By John Keegan
If there was ever any doubt that the producers and writers were preparing for possible cancellation, this season finale erases that doubt without a hint of hesitation. Not only does this episode wrap the vast majority of plot threads from the fourth season up with a bright, shiny bow, but elements going back to the first season are addressed or referenced along the way.
This is easily the most we've seen of William Bell, and there's good reason. Bell, dying of cancer and sustained only through the miracle of Cortexiphan, has decided that it's time to take the two universes, collapse them together, and bring about a new genesis as a result. Knowing he will die, he took all the products of the work that he and Walter conducted in the past and prepared them to populate the new world. (Oh, and he's willing to let Peter and Olivia go, too, once they arrive on the scene, since they are "special" in their own way.)
Ever since "Letters of Transit", there's been the question of whether or not those pieces of Walter's brain original excised were related to what was revealed in the second season. Apparently, in this timeline, Newton never found Walter's missing pieces, so they are still out there. But instead of being all about how to cross universes, Walter's memories were the concepts behind the universal collapse, an idea borne of his tremendous personal loss. Walter wanted those memories gone, so Bell removed them. But Bell remembered, and eventually came to believe it was the right thing to do.
What's most interesting is that the plan had nothing to do with the impending threat of an Observer invasion. Bell had clearly been studying the Observers, since he knew how to trap September, but he wasn't trying to create a new world to prevent an invasion. If Bell does become involved, it won't happen until the fifth season. It's somewhat ironic to think that saving Fringe Prime from Bell's plan actually keeps that Observer invasion on the table.
The key to Bell's whole plan is Olivia. As suspected, using the other Cortexiphan subjects to initiate the process of collapse was only the start. Taking the Machine out of play was another. Jessica Holt (Rebecca Mader) turns out to have been a setup as well, designed to influence Olivia into using her abilities. Jessica turns out to be working for Bell, and shoots September to drive Olivia to even more powerful usage. This neatly ties into September's role this season, while leaving him alive enough to play a part in the eventual resistance, as hinted at the very end. (A scene that likely would have been excised, had the series been canceled.)
Jessica's interrogation was one of the creepiest things ever seen on "Fringe", and that's saying something. Touching back on some of the bizarre post-mortem experiments by Massive Dynamic seen early in the series, Jessica is "revived" to answer some questions. The resulting twitching of her eyes in various directions, along with a bit of Joker-esque grinning, was fairly horrific. That the CGI used to pull off the effect didn't look entirely natural in tone or size just added to it.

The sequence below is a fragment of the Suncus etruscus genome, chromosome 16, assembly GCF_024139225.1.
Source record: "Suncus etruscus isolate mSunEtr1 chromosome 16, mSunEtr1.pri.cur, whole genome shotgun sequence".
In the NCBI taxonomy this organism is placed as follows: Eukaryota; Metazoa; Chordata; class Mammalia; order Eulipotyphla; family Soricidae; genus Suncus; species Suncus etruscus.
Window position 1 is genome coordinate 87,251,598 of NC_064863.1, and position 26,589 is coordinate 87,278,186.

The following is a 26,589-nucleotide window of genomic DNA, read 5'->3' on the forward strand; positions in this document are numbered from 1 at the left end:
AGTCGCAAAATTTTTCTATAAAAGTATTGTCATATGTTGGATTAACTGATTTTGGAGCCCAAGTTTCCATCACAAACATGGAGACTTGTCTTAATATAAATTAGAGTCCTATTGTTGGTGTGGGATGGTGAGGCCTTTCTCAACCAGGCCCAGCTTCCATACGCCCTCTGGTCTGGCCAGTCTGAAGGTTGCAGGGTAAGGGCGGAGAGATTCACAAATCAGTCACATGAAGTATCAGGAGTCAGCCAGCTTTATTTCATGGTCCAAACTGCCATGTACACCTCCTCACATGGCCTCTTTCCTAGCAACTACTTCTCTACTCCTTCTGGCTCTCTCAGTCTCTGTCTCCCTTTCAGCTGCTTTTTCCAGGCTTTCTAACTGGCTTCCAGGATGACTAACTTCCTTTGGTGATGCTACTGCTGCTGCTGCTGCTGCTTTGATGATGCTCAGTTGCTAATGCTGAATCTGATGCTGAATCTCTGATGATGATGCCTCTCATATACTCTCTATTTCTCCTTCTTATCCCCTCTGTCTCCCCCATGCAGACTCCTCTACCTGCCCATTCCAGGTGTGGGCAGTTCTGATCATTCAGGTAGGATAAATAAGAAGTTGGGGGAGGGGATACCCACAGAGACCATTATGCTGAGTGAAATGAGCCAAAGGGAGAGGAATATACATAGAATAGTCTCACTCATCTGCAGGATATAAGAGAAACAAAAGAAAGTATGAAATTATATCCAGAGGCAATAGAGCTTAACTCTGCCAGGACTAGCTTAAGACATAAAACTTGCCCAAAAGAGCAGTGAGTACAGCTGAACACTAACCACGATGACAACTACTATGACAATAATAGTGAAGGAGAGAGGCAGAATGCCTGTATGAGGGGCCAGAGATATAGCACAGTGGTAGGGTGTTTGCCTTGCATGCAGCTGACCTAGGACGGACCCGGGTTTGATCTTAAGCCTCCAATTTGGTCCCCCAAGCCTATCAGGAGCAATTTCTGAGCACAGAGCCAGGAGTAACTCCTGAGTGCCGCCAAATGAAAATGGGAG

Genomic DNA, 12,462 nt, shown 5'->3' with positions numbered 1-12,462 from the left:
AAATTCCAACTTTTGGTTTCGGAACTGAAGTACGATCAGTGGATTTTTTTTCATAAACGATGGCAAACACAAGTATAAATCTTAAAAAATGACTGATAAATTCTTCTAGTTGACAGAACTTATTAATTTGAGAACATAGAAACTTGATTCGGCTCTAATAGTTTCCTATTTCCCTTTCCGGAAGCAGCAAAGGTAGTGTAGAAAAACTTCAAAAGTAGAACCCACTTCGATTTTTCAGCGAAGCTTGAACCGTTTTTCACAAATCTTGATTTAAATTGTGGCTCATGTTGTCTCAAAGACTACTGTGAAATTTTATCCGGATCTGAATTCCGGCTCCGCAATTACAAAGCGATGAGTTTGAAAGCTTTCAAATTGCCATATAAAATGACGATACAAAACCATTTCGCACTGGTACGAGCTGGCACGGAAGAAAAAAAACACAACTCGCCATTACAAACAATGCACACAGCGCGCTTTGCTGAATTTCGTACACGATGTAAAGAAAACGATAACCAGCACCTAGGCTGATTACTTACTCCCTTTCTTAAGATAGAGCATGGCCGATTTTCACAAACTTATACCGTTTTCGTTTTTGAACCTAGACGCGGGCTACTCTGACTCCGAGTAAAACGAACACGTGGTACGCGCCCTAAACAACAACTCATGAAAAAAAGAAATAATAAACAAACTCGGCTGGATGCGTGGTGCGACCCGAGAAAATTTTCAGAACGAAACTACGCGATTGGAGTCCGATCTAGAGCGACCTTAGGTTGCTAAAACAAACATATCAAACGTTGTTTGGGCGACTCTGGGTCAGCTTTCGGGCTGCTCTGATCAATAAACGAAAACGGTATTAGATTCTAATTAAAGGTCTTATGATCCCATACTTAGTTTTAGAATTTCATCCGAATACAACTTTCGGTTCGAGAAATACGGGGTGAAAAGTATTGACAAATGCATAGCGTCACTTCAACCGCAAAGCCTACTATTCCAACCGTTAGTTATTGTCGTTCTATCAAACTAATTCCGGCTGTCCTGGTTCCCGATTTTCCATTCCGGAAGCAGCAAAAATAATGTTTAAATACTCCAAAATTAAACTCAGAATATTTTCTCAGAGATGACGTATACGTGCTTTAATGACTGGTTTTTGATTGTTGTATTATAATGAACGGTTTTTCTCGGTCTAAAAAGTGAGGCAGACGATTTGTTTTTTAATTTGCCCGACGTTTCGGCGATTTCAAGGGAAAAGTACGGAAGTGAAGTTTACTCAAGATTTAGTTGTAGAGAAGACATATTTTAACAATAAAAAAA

That scene was challenged by Walter's excision of the bullet that killed Olivia. It turns out that Walter is "Mr. X" (despite the strong hints that it might be September or Bell), and killing Olivia was necessary to save the world. But thanks to the regenerative powers of Cortexiphan (and the sheer amount in Olivia's system by that point), all it took was making an exit wound for the bullet and letting the regeneration take its course. It's a bit predictable, since the moment was foreshadowed to the hilt in the first half of the finale and Astrid survived right at the start of this half, but it was still a nice way to tie up several loose ends. (And this is where, one would presume, Etta's bullet pendant came from in "Letters of Transit"!)
The "epilogue", as one might call it, was the most obvious nod to a potential series ending. Broyles is promoted to General, Nina is brought on to head the now-massively-funded Fringe Division's science department, and all seems warm and fuzzy. And Olivia wants to talk to Peter, which can only mean one thing, since "Letters of Transit" told us that Etta was born in 2012. (She was four the last time she saw her parents in 2016.) Olivia is indeed pregnant, which is probably the least shocking news to come out of the episode, making the practically interminable hemming and hawing by Olivia one of the few frustrations of the finale.
The fifth season is only 13 episodes long, so I'm hoping that means that we will skip Etta's actual presence as a baby. Olivia's pregnancy could have a stifling effect on the final season, if the writers allow it, but I have faith that they will cover the final season arc with the same amount of inventive grace that has marked the series to date.John Keegan is Editor-in-Chief for Critical Myth, a partner site of SciFi Vision.